Bringing Back the Hot Hatch: 2023 Toyota GR Corolla
Making good on a promise for more-exciting products, Toyota reveals a turbocharged, AWD compact 5-door hatchback due later this year.
Fulfilling a commitment to offer more thrilling rolling stock, on March 31, Toyota revealed its new 2023 GR Corolla, a turbocharged, all-wheel-drive (AWD) 5-door C-class hot hatchback developed by its Gazoo Racing (GR) performance division. Sharing drivetrain components with the smaller and not-for-U.S.-sale GR Yaris, the sinister-looking compact’s sole transmission offering will be a rev-matching 6-speed manual. With only a few front-wheel-drive competitors remaining in the segment, including Honda’s Civic Type-R and Hyundai’s Veloster N, Toyota provided no pricing, but confirmed the AWD GR Corolla will go on sale in the U.S. later this year.
As Toyota Gazoo Racing’s first wholly developed and manufactured model for the North American market, the GR Corolla is propelled by a more-powerful version of the G16E-GTS turbocharged, direct/port injected 3-cylinder engine used in the GR Yaris. In the GR Corolla, the 1,618-cc I-3 delivers 300 hp (224 kW) and 273 lb-ft (370 Nm) – a 32 hp/24 kW gain compared to the GR Yaris. The 12-valve, DOHC mill features a single-scroll ball-bearing turbo integrated into the exhaust manifold, providing peak torque from 3000-5500 rpm and max hp at 6500 rpm.
The GR Corolla features the same GR-Four AWD system from the GR Yaris and provides selectable power-distribution settings, giving drivers a choice of 60/40, 50/50 or 30/70 front/rear power splits. Open front and rear differentials are standard, with optional Torsen limited-slip differentials available at both axles.
Dedicated GR production
Toyota has established a dedicated GR production center at its factory in Motomachi, Japan (previously home to Lexus LFA supercar production), which will manage assembly of both the GR Corolla and Yaris. The GR Corolla is built on Toyota’s GA-C platform, with enhanced frame reinforcements developed at the Motomachi plant. The additional rigidity comes from “significantly more” frame-weld points to strengthen joints, and extensive use of structural adhesives to increase joint rigidity between components.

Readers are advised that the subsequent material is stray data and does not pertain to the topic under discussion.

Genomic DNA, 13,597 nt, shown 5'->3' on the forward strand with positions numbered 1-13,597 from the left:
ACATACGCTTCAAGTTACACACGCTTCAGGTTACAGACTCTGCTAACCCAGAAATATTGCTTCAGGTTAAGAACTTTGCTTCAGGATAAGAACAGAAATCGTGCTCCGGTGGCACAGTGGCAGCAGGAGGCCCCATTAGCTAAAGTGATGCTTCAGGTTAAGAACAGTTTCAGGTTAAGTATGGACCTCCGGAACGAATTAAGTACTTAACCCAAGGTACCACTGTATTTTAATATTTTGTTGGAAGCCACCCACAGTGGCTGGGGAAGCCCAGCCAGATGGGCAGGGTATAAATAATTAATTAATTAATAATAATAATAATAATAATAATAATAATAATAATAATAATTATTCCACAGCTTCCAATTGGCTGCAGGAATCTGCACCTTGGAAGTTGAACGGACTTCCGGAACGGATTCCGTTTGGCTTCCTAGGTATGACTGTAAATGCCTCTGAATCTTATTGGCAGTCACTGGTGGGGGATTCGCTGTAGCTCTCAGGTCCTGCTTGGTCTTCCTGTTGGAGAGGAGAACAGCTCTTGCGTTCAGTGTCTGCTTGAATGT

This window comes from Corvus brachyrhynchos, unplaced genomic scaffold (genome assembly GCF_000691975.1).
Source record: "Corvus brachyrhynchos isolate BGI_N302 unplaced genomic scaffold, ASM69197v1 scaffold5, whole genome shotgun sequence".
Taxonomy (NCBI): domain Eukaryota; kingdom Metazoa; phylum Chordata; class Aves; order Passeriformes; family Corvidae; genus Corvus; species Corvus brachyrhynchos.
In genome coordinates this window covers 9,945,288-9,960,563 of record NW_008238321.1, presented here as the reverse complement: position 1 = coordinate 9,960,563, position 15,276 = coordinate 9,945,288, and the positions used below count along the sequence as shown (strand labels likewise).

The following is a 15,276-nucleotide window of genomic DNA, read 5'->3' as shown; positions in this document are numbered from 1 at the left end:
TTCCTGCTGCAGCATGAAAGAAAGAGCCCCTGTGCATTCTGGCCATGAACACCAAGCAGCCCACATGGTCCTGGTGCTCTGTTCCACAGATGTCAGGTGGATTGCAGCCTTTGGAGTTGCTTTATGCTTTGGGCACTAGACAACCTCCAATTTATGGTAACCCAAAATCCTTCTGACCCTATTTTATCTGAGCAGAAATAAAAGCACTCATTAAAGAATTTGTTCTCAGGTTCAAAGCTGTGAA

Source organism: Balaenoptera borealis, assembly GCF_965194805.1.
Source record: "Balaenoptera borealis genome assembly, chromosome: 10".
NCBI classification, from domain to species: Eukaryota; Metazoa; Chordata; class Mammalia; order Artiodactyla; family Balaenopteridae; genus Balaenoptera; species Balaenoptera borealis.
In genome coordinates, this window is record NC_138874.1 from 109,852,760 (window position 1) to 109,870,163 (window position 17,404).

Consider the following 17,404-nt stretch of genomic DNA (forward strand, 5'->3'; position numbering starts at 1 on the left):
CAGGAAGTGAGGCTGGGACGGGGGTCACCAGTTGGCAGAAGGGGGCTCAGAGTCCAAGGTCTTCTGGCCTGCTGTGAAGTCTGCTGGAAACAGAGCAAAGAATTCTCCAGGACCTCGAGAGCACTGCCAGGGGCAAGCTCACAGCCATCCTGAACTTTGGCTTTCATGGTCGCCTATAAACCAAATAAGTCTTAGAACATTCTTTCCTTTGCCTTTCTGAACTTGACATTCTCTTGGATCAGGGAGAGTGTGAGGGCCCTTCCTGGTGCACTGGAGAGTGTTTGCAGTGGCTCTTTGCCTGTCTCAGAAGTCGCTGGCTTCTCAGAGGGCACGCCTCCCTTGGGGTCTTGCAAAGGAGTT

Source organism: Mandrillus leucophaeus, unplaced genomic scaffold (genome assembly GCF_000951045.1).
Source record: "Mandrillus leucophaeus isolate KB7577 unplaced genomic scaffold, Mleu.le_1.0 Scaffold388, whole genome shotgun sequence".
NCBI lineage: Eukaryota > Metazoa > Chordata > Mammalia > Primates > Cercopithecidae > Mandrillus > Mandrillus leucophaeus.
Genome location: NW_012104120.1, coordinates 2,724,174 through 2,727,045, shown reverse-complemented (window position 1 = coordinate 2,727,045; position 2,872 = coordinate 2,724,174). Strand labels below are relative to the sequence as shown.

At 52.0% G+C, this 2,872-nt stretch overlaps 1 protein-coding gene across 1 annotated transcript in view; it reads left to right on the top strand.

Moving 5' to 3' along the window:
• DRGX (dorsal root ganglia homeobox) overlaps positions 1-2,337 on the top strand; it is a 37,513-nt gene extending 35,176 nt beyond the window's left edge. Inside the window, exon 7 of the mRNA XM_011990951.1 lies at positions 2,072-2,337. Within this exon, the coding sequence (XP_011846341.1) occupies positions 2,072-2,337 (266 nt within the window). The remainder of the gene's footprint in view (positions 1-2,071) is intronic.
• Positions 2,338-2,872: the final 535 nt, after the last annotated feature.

Eschewing a traditional conveyor system, the GR Corolla’s body and assembly lines consist of multiple stations serviced by automatic guided vehicles (AGVs). Toyota claims that although this setup takes longer than a conventional mass-produced car, the fully flexible method enables many manual-assembly techniques to ensure precise body and suspension alignment, while reducing variations in vehicle dimensions and keeping additional weight to a minimum.
With a 103.9-in. (2,639 mm) wheelbase, the GA Corolla’s front suspension is a MacPherson-strut type managed by coil springs, shock absorbers and stabilizer bars. The rear suspension uses a double-wishbone type multilink system. The car’s serious intent is highlighted by its upsized brakes (14 x 1.1-in. ventilated and slotted brake rotors with 4-piston aluminum calipers up front; 11.7-in. x 0.7-in. ventilated rotors with 2-piston aluminum calipers out back) and sticky Michelin Pilot Sport 4 tires (235/40R18) at each corner.
The GR Corolla will come in two grades, Core and Circuit Edition. The Core trim will be available first in late 2022. The limited-run (1,500 units for the U.S.) Circuit Edition will arrive in 2023, equipped with most of the Core-grade options, including the Torsen differentials, a technology package with premium JBL audio and Qi-compatible wireless charging and a cold-weather package sporting heated front seats and steering wheel. The GR Corolla also will provide owners with a complimentary 1-year membership in the National Auto Sport Association, featuring a high-performance driving event with expert instruction.